The persistent rumors of an impending Apple-branded television (likely integrating, among other things, the functionality of today's standalone Apple TV STB) seemingly has other consumer electronics manufacturers motivated to get out in front of the folks at One Infinite Loop, judging from the news coming out of Las Vegas. Although Logitech's Google TV experiment wasn't exactly a stellar success (for the record, I own a Revue, along with a suite of accessories including the optional webcam…more on that in a moment), Google recently updated its TV-tailored O/S to an Android 3 (Honeycomb) foundation, complete with Android Market-sourced application support.

Sony released its second-generation Google TV systems this week…joining it were several notable Google TV first-timers, such as LG, Samsung, and Vizio. And although first-generation Google TV systems were based on Intel Atom SoCs, Google and its partners have switched to ARM-derived ICs from Marvell and MediaTek. To be clear, Samsung's Google TV plans are currently schedule-unspecific. Nearer term, Samsung is pitching http://www.wired.com/gadgetlab/2012/01/smart-tv-google-apple-ces/all/1homegrown Smart TV platforms running an internally developed O/S and application software stack. And if you think you're reading a Microsoft Kinect product sheet as you peruse the Samsung Smart TVs' specifications, your confusion is understandable.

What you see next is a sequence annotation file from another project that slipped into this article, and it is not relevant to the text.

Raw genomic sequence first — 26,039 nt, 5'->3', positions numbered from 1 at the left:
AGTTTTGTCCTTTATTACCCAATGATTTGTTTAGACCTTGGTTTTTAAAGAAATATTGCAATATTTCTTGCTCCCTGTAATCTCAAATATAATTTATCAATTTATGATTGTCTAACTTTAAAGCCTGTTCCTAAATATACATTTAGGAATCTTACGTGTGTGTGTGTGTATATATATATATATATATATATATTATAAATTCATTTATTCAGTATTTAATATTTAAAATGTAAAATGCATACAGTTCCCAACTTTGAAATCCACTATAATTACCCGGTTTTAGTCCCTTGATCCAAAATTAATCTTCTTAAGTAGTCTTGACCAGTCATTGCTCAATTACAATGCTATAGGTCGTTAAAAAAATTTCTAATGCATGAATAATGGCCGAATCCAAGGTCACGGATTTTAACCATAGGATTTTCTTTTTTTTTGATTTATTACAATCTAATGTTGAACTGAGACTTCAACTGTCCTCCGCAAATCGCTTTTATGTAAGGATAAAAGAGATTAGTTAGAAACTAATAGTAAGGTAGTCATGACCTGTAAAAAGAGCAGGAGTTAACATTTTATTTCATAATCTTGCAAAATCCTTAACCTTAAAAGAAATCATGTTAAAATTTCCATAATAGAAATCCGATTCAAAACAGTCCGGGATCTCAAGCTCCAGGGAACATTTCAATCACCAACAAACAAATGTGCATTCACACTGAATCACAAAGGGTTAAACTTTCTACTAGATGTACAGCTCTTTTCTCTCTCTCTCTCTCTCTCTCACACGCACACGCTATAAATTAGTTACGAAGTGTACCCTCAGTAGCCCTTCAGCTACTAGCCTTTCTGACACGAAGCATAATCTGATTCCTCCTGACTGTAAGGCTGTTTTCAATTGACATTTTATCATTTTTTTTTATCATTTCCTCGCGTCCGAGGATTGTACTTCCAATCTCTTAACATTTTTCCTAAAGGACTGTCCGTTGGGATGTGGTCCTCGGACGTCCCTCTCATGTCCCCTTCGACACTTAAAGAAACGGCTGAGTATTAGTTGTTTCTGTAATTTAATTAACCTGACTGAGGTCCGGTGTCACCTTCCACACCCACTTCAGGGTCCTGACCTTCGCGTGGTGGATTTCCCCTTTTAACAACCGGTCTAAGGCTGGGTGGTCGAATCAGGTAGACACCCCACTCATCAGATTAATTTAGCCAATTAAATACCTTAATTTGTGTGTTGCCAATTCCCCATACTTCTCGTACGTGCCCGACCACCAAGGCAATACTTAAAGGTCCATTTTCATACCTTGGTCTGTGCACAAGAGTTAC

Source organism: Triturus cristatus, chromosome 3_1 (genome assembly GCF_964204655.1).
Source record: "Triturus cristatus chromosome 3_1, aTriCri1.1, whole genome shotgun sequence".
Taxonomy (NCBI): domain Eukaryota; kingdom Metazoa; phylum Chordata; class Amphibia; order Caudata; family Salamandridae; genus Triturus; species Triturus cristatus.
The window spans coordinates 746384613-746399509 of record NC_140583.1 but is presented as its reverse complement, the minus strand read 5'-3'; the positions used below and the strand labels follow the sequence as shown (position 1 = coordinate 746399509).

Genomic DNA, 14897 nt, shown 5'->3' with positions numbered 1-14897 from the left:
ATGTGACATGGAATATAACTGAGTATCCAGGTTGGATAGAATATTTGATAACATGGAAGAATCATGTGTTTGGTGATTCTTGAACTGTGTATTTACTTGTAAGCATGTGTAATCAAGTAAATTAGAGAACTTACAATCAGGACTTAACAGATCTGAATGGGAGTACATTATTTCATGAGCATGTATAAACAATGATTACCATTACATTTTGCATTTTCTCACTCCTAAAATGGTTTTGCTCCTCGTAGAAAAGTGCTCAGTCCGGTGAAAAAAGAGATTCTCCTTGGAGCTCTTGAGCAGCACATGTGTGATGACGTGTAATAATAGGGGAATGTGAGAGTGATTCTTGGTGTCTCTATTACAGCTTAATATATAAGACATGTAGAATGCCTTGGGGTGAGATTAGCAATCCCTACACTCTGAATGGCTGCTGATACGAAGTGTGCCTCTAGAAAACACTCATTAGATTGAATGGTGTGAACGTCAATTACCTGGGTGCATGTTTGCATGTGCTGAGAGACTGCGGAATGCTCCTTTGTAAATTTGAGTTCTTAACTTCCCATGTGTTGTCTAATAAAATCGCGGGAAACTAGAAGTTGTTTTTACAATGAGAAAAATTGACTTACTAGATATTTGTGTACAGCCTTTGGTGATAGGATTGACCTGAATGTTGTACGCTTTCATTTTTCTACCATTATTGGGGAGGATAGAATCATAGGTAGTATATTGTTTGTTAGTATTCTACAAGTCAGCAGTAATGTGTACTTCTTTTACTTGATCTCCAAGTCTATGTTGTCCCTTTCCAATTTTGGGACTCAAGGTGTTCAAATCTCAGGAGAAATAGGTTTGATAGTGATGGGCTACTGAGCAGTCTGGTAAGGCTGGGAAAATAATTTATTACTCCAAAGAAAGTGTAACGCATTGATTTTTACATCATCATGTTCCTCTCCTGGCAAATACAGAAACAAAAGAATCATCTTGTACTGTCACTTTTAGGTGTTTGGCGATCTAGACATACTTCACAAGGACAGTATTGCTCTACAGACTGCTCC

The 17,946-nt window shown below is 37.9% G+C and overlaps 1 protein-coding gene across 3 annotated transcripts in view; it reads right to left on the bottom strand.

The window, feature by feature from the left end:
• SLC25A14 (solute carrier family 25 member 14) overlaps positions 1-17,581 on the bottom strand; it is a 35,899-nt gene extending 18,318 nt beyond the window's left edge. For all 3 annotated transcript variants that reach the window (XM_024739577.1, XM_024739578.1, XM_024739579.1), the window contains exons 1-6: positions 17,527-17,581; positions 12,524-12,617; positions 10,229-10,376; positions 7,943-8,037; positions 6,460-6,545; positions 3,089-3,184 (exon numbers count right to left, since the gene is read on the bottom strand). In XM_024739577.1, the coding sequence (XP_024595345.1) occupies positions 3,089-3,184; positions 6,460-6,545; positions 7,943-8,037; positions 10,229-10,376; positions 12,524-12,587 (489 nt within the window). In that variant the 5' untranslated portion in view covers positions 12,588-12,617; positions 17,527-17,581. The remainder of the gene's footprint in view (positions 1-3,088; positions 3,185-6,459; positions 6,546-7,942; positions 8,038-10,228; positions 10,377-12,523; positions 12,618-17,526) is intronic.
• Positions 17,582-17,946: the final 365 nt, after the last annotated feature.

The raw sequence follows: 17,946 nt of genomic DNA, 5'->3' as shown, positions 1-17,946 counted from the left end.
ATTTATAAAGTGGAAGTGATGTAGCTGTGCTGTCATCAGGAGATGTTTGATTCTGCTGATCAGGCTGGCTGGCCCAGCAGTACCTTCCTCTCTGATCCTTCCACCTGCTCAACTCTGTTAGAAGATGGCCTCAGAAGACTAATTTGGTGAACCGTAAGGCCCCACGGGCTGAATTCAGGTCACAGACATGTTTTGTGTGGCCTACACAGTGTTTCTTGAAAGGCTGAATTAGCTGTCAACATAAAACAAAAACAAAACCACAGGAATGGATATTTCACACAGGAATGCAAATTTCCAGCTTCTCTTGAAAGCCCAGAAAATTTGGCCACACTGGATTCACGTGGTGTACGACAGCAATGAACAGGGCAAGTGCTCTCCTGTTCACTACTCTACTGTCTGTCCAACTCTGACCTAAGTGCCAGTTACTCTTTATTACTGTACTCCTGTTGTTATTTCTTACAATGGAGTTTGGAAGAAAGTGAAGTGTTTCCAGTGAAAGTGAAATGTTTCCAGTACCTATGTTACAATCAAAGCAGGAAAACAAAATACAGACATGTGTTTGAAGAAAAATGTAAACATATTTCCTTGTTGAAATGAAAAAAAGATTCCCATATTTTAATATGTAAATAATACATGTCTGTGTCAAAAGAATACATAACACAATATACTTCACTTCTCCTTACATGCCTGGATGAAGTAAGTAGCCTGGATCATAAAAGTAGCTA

After all, they contain multi-microphone arrays for voice recognition functions complete with ambient noise suppression. They also embed cameras for gesture interface support, to turn on and off the set, to launch and navigate among and within apps, and to intuitively search for content. The cameras also enable various face detection- and recognition-based capabilities, able to (quoting GigaOm's coverage) "differentiate between members of a household, giving them access to personalized profiles, preferences and apps based upon their previous activity". No word on whether or not the cameras contain stereo image sensors or support depth discernment in some other way, such as Kinect's structured light technique.

Presumably, too, the microphone-plus-camera combo will support both Samsung- and partner-developed videoconferencing systems, which was the key feature touted for Revue's image sensor accessory. Ironically, just last week Jeff Bier had an email conversation regarding Cisco's pre-CES stealth announcement of the shelving of its Umi consumer videoconferencing system. I happen to be a big fan of sooner-or-later TV-based videoconferencing success, and as such I don't see Umi's failure as a contradiction to that prognostication. Umi's fumble instead had to do with implementation shortcomings:

  • A standalone (versus TV-integrated) setup that
  • Relied on proprietary protocols and
  • Was expensive both out-of-box ($599) and per-month ($9.95 subscription fee), not to mention
  • Cisco's relatively unknown brand awareness and retail presence with consumers

Conversely, I suspect we'll soon see image sensor-inclusive and Internet-tethered televisions hit the mainstream market, implementing widely adopted videoconferencing protocols such as Google Chat (with the Voice and Video Plugin), Skype, and…at least for Apple sets, should they ever actually appear, FaceTime. And once those videoconferencing-rationalized sensors and associated embedded processors are pervasive, as I pointed out mid-last month, developers will find plenty of additional interesting uses for them.

For more coverage on Samsung's CES Smart TV news, see:

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